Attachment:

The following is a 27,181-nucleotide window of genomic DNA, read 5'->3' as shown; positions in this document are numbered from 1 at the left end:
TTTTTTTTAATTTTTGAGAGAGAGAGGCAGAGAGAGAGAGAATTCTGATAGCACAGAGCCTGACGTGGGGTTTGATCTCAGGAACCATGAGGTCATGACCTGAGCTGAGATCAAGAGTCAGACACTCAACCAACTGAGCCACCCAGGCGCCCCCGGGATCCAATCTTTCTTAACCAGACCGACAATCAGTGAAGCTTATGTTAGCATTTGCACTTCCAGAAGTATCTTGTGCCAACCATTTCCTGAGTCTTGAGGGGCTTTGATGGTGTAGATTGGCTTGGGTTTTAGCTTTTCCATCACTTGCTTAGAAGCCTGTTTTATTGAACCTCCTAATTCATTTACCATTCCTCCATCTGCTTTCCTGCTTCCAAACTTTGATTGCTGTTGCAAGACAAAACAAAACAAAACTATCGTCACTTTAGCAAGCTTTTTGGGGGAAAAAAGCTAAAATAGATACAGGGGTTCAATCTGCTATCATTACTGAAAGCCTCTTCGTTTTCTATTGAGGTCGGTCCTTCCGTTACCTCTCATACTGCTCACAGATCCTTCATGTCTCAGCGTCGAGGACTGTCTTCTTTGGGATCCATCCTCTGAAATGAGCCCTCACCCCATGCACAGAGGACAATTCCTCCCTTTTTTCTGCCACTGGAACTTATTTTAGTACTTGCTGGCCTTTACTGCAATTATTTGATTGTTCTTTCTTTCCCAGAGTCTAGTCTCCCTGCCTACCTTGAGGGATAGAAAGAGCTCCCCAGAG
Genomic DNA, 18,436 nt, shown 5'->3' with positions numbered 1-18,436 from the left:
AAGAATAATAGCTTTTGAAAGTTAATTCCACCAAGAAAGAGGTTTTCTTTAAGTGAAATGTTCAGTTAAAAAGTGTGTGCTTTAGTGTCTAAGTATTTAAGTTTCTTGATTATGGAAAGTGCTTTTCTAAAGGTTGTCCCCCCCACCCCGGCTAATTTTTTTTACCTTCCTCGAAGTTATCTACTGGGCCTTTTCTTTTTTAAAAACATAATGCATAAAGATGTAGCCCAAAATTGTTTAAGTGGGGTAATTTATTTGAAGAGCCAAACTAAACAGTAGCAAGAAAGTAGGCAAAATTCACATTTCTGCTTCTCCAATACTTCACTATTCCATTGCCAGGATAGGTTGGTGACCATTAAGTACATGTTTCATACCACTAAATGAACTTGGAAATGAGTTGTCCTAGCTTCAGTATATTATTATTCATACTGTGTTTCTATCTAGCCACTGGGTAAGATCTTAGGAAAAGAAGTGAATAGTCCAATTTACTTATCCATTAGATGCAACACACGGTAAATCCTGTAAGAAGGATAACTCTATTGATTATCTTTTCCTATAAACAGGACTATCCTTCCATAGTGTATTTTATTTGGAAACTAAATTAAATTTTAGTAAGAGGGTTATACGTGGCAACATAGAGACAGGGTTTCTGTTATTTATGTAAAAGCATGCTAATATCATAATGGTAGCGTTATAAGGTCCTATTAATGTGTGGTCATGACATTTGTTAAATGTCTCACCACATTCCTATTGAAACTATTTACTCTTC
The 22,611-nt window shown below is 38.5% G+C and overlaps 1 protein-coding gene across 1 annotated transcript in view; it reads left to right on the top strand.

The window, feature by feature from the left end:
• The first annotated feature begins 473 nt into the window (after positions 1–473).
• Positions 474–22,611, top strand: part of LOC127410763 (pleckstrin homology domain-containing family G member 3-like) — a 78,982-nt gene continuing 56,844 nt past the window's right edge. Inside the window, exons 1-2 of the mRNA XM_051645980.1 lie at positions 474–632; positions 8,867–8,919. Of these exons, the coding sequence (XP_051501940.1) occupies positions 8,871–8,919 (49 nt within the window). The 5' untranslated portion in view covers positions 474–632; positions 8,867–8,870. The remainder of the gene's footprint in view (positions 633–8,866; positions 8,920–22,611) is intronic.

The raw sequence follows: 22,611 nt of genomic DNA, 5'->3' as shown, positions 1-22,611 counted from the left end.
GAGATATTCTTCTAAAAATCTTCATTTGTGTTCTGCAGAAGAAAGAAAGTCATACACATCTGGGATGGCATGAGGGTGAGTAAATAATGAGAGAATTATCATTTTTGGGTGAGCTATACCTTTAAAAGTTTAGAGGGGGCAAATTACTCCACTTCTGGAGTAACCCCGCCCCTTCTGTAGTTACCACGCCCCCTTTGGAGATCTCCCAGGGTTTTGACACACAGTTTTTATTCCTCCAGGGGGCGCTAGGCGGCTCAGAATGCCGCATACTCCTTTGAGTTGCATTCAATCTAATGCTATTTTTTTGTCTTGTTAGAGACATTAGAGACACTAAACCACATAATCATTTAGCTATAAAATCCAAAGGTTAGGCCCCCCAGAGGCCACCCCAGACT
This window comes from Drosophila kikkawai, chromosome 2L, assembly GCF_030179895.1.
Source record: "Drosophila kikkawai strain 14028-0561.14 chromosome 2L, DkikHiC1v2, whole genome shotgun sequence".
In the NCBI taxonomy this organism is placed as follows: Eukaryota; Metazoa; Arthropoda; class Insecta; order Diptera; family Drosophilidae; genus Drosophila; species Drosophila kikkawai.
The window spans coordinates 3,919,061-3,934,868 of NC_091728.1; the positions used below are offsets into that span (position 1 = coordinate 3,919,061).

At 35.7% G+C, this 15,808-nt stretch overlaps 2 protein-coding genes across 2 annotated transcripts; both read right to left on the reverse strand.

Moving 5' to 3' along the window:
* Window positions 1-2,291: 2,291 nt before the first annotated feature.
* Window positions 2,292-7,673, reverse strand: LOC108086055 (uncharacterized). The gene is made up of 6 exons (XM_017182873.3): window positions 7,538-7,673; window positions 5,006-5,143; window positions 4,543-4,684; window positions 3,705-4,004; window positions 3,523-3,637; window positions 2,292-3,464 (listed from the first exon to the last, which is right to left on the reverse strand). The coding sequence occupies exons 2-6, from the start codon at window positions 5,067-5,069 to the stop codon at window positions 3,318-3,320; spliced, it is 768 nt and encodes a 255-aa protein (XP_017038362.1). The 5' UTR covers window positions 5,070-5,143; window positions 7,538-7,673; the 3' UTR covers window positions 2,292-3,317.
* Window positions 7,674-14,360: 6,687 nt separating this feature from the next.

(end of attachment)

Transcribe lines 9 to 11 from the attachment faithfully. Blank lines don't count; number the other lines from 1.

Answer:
The raw sequence follows: 22,611 nt of genomic DNA, 5'->3' as shown, positions 1-22,611 counted from the left end.
GAGATATTCTTCTAAAAATCTTCATTTGTGTTCTGCAGAAGAAAGAAAGTCATACACATCTGGGATGGCATGAGGGTGAGTAAATAATGAGAGAATTATCATTTTTGGGTGAGCTATACCTTTAAAAGTTTAGAGGGGGCAAATTACTCCACTTCTGGAGTAACCCCGCCCCTTCTGTAGTTACCACGCCCCCTTTGGAGATCTCCCAGGGTTTTGACACACAGTTTTTATTCCTCCAGGGGGCGCTAGGCGGCTCAGAATGCCGCATACTCCTTTGAGTTGCATTCAATCTAATGCTATTTTTTTGTCTTGTTAGAGACATTAGAGACACTAAACCACATAATCATTTAGCTATAAAATCCAAAGGTTAGGCCCCCCAGAGGCCACCCCAGACT
This window comes from Drosophila kikkawai, chromosome 2L, assembly GCF_030179895.1.